In spite of the fact that Polk served only a single term in office and died shortly thereafter, his legacy is surprisingly significant. Through his negotiations with Great Britain and his prosecution of the Mexican-American War, Polk is responsible for acquiring territory that now makes up a large portion of the United States, including Washington, Oregon, Idaho, California, Nevada, Utah, Arizona, New Mexico, and of course, Texas. Furthermore, the acquisition of all this territory impelled Congress to deal with the question of slavery, which may have hastened the onset of the Civil War. But perhaps the most enduring popular legacy of James Polk’s presidency is the fact that he was the first so-called “dark horse” candidate for president in this country. Because Polk was largely unknown to the political establishment, his candidacy took most people by surprise and frankly, no one had any real expectations of him. Since Polk’s presidency, the notion that an unknown can be nominated and elected president has become an important part of the American political narrative, even though it has only happened a handful of times. Pundits and party strategists spend inordinate amounts of energy trying to determine who the next “dark horse” candidates are going to be (which arguably means that they aren’t dark horse candidates anymore). The reason for this is the same reason we pretend that so many of our presidents were born in log cabins: there is a romance about the dark horse candidate. The very concept resonates with our deepest hopes about the American Dream: that literally anyone can be elected president; literally anyone can attain the goals they set for themselves.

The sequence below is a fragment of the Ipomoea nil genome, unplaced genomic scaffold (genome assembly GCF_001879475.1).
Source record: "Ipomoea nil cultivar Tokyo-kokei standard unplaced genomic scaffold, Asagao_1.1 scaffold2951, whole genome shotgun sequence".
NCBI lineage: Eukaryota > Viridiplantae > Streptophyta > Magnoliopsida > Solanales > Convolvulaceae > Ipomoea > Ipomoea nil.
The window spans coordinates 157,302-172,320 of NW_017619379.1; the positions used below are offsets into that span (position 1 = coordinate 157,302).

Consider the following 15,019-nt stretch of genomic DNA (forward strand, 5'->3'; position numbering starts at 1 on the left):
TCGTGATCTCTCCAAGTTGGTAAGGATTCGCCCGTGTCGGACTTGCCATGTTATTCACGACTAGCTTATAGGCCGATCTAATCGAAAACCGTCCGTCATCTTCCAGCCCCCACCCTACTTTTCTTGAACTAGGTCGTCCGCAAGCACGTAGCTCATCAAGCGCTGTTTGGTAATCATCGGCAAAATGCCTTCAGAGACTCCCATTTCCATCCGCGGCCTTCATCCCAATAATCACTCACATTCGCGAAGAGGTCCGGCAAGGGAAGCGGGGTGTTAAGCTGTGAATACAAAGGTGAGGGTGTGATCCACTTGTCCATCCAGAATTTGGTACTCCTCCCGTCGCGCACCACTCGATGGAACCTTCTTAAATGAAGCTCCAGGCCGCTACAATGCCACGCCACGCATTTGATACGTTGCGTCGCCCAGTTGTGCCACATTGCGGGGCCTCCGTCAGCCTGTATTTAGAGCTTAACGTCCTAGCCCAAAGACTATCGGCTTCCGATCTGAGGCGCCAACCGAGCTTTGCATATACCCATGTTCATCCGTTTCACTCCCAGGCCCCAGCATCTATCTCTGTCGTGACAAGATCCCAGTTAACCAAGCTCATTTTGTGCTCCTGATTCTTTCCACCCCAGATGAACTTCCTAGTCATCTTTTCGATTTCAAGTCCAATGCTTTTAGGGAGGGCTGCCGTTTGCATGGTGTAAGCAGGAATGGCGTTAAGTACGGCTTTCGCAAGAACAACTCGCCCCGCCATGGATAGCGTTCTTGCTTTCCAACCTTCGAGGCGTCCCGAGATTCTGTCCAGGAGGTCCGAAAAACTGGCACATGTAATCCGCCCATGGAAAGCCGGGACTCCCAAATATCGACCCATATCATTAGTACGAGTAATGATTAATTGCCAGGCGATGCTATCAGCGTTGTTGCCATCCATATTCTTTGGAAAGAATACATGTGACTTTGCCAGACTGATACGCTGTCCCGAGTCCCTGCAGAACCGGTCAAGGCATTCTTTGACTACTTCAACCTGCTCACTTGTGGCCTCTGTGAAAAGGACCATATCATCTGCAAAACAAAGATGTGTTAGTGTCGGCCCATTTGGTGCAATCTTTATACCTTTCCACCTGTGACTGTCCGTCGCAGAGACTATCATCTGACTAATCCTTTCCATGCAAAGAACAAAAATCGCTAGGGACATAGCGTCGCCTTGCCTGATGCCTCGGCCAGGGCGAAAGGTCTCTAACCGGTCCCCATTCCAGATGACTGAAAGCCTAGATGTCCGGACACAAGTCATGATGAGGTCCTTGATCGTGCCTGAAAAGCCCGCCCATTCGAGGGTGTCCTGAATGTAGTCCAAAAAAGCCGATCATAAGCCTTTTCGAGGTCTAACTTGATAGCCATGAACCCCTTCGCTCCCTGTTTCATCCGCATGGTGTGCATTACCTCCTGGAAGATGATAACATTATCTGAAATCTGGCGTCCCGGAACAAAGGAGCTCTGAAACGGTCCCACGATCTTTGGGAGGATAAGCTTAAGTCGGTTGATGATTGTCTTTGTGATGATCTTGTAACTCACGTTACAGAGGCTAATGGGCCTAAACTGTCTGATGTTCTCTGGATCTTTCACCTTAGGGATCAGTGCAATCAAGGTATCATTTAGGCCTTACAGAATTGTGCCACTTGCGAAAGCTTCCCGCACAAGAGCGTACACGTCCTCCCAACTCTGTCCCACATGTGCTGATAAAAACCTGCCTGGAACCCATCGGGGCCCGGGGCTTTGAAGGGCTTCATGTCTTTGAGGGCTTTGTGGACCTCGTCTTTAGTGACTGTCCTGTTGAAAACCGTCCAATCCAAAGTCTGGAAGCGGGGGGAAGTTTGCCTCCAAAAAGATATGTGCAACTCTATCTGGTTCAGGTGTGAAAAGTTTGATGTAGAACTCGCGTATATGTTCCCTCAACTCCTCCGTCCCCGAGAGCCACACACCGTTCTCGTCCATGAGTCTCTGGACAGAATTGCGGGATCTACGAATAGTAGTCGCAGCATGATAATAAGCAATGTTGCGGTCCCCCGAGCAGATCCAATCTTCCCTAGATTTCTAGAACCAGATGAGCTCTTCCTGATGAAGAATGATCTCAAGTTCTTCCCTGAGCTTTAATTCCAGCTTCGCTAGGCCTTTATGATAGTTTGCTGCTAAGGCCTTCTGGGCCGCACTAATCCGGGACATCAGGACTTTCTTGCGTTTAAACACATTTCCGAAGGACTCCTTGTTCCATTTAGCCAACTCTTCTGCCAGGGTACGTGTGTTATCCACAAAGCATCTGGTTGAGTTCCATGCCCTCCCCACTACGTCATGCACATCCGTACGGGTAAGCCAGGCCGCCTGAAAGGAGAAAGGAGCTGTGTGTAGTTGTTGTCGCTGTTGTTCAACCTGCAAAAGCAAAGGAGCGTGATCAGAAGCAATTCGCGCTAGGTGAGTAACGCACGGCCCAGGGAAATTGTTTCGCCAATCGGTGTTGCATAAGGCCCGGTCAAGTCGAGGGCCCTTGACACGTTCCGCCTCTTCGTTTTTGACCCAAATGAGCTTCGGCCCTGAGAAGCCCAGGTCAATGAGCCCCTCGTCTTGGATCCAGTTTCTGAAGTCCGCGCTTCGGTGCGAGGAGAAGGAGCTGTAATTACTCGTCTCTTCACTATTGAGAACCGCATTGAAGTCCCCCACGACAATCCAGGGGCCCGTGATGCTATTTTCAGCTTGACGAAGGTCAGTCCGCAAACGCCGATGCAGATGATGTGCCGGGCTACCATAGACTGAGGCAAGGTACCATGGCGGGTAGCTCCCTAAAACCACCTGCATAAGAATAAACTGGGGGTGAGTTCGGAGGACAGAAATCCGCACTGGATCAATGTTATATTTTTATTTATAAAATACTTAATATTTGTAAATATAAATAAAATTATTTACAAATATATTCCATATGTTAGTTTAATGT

In our reading from Genesis today, we are introduced to Abram, who in some ways is the ultimate dark horse candidate from Scripture. Now you may be thinking, “Come on! Abraham? The “father of many nations”? The patriarch of patriarchs? He’s somehow a dark horse? Get out of here!” But please, hear me out. Up to this point in Genesis, we have the story of God’s attempt to be in relationship with all of humanity at once. To put it mildly, things have not gone terribly well. Adam and Eve have disobeyed God’s commandment in the Garden of Eden, Cain has murdered Abel, and humanity has gotten together to build a huge tower so that they can be like God. So in chapter twelve, God adopts a new strategy. Instead of trying to be in relationship with all of humanity at once, God decides to be in relationship with a single person and his family. This is the genesis, if you will, of Israel’s understanding of their identity as a chosen people; the people of Israel traced their lineage back to Abraham, who they believed was chosen by God to be the father of a great nation. The fascinating thing is that Genesis does not give us a reason for why God chose Abram. The very first mention of Abram takes place at the end of the previous chapter, and all we are told is about him is that his father’s name was Terah, his wife’s name was Sarai, and they settled in the land of Canaan. We do not hear that he was righteous or blameless like Noah or that he was particularly well suited to the life of a nomad or that he had any particular qualifications for being chosen by God. This is striking. This chapter is a hinge point in Genesis; in fact, it is hinge point for the story of God and God’s people and it all centers around this guy we’ve never heard of, this guy we don’t know anything about, this guy who was chosen by God for reasons that are beyond our understanding. We are by no means the first to notice that Genesis fails to give Abram a backstory. In fact, during the early days of Rabbinic Judaism, a midrash (or non-biblical story) about Abram circulated among the rabbis. The midrash suggests that Abram’s father Terah was an idol maker, and that one day Abram, in a fit of righteous anger, stormed into his father’s workshop and destroyed every statue, thus demonstrating his intense and complete devotion to God. While this is a great story, it says more about the fact that we want to know why God chose Abram than it does about Abram’s personal history.